To Sate Your Stock Thirst, Stick With Dunkin', Shun Starbucks
Dunkin' Brands owns the coffee and food shops, which owns Dunkin' Donuts and the Baskin-Robbins ice cream chain, and it went public about a year ago to cut debt and free up capital for expansion. It's looking to expand from the Northeast, where it gets about 75% of its revenue, to the West Coast and globally.
Moreover, Dunkin has been facing a cost squeeze -- dairy prices are rising and it's struggling with the risk that raising prices to cover the higher costs will turn off its customers.
Prior to its report Tuesday, analysts were expecting Dunkin to report third quarter revenue of $159.3 million and EPS of $0.25. According to its report, Dunkin beat both the revenue and adjusted EPS expectations. More specifically, Dunkin reported $163.5 million in revenue, 2.6% higher than expected, and its $0.28 a share in adjusted EPS was three cents more than expected.
There is not just good news for Dunkin shareholders. While same-store-sales at Dunkin' Donuts are up, that measure barely budged for its Baskin Robbins outlets. Dunkin’ Donuts U.S. comparable store sales rise 6% due both to higher prices per transaction and traffic while Baskin-Robbins U.S. comparable store sales inched up a mere 1.7%.
Meanwhile, Starbucks reports its earnings Thursday and analysts are predicting a slight increase in sales and adjusted EPS. Specifically, Starbucks is expected to report $2.95 billion in revenue, $90 million more than in 2010, and adjusted EPS of $0.36 -- three cents above its 2010 performance.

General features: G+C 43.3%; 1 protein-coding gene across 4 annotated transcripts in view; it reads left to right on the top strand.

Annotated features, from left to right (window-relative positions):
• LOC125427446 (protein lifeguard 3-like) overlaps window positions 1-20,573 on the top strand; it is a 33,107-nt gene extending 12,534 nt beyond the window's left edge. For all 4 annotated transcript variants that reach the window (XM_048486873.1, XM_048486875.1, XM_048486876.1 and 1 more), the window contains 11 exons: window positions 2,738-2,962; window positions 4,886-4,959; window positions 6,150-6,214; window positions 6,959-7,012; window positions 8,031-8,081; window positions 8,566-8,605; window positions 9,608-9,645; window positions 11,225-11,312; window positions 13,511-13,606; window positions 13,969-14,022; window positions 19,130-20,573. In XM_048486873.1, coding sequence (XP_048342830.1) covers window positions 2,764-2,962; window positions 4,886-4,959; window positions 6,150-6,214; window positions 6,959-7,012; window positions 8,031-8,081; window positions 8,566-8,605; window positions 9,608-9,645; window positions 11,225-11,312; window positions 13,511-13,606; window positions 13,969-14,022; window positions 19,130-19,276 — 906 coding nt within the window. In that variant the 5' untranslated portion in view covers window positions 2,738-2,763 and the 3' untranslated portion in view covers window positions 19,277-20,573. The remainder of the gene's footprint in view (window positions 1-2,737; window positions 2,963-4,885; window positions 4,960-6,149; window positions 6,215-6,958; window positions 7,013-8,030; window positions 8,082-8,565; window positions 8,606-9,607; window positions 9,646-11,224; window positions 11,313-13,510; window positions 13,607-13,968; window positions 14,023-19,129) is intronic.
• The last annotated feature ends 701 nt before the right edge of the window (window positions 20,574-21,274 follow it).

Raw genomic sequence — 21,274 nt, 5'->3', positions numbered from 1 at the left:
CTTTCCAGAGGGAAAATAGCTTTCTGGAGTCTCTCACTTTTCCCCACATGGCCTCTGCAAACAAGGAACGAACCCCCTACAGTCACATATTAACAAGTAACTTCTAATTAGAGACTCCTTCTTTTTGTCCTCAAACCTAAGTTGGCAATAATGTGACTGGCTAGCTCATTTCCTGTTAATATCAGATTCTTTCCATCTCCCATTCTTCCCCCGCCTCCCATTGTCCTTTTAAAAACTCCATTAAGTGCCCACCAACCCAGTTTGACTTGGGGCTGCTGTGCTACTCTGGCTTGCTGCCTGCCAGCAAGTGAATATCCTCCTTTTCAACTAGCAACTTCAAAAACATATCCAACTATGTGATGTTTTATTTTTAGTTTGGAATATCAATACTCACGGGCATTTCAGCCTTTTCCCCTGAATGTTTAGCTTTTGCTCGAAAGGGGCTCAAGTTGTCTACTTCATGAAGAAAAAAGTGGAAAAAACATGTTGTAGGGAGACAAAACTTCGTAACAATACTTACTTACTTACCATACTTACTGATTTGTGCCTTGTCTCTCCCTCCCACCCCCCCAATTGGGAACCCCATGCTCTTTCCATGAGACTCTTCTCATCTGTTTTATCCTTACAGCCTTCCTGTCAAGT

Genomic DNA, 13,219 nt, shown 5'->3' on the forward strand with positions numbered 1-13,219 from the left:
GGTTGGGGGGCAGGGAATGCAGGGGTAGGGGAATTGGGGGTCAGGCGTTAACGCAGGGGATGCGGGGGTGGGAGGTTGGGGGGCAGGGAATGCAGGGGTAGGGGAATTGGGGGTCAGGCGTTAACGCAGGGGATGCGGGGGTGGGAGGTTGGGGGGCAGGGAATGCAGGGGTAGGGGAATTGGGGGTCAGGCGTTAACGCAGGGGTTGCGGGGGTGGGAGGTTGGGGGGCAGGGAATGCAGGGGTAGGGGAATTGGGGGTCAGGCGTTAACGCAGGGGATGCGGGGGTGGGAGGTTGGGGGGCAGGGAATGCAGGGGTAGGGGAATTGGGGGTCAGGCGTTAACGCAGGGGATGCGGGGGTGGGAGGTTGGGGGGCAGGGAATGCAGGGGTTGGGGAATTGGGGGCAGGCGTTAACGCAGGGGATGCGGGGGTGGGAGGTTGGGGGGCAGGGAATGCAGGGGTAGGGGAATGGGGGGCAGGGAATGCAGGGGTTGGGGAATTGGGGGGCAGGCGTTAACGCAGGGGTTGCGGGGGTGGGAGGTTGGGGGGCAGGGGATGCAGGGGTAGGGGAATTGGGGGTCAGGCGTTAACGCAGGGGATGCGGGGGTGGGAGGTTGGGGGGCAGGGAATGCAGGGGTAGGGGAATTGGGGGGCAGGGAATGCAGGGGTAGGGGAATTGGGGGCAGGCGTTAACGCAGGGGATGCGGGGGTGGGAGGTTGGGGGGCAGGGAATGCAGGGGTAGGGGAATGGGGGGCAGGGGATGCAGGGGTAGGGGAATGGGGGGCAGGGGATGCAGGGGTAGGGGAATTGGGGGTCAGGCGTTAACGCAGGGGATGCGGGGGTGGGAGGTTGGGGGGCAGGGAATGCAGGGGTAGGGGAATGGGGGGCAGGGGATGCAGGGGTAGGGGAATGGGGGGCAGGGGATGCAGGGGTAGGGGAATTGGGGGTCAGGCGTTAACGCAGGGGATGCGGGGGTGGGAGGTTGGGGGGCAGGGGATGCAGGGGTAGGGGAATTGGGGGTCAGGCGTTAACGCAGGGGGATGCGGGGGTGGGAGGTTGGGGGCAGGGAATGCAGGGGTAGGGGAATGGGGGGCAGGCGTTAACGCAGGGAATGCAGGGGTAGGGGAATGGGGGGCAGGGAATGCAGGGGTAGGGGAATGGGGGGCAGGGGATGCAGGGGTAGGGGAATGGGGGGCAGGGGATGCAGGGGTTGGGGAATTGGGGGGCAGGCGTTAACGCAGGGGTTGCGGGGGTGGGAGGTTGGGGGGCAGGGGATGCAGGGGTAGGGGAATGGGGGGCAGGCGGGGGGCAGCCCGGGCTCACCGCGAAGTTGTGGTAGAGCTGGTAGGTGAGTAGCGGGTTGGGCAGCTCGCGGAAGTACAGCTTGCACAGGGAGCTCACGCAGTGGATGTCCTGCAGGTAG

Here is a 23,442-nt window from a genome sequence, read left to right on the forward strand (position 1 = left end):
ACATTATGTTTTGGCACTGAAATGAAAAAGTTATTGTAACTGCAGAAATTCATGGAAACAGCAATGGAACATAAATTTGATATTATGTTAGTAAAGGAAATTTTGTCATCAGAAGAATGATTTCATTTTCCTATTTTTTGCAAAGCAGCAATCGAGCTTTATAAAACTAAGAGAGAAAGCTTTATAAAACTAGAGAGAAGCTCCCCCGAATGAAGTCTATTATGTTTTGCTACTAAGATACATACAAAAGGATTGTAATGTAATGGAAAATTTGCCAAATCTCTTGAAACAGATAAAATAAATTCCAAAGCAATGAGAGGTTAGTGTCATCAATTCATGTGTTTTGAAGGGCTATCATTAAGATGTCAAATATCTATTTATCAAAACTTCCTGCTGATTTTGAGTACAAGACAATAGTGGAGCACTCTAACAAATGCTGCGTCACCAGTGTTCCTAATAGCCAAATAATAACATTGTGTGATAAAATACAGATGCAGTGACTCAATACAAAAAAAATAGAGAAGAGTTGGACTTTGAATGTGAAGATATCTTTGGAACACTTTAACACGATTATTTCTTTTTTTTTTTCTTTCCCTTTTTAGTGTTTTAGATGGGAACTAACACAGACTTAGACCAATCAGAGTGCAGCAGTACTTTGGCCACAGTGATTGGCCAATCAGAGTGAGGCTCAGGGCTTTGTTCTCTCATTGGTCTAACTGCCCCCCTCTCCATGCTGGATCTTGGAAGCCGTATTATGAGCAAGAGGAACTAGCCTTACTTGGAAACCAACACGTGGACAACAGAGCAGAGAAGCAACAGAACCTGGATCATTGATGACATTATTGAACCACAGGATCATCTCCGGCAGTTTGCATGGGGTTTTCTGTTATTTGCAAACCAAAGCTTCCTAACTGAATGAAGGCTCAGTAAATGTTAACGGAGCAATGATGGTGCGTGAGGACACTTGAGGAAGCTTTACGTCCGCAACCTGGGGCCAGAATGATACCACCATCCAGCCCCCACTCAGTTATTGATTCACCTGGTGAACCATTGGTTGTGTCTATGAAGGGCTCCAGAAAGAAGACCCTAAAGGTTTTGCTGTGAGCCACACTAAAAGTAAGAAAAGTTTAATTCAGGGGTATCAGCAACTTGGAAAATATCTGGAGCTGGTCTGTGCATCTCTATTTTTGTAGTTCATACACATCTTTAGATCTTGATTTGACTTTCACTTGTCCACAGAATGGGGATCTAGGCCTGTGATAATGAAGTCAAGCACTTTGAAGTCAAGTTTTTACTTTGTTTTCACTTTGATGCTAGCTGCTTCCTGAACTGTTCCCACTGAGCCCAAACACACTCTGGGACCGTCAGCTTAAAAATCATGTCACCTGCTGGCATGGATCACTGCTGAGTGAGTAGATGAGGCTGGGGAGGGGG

In the previous quarter, Starbucks knocked it out of the park. That's when it reported a 33% profit spike to $887.4 million on a 12% revenue rise to $2.93 billion. Not only that, but Starbucks reported EPS of $0.36 four cents more than analysts expected.
Should your portfolio should imbibe Venti Soy Lattes or suck down a large cup of Dunkin' Joe? Stick with the Dunkin'.
- Dunkin' Brands slow growth, small margins; cheap stock. Dunkin's sales have increased 7.3% in the past 12 months to $595 million while net income dropped 23.3% to $19 million – yielding a 3.19% net profit margin. Its PEG of 0.72 (where a PEG of 1.0 is considered fairly priced) is pretty cheap on a forward P/E of 24.67 and expected earnings growth of 34.1% to $1.18 in 2012.
- Starbucks: decent growth, healthy margins; expensive stock. Revenues for Starbucks have increased 9.5% in the past 12 months to $11.51 billion while net income jumped 142% to $1.17 billion – yielding a 10.15% net profit margin. Its PEG of 1.43 is expensive on a P/E of 27.87 and expected earnings growth of 19.47% to $1.81 in 2012.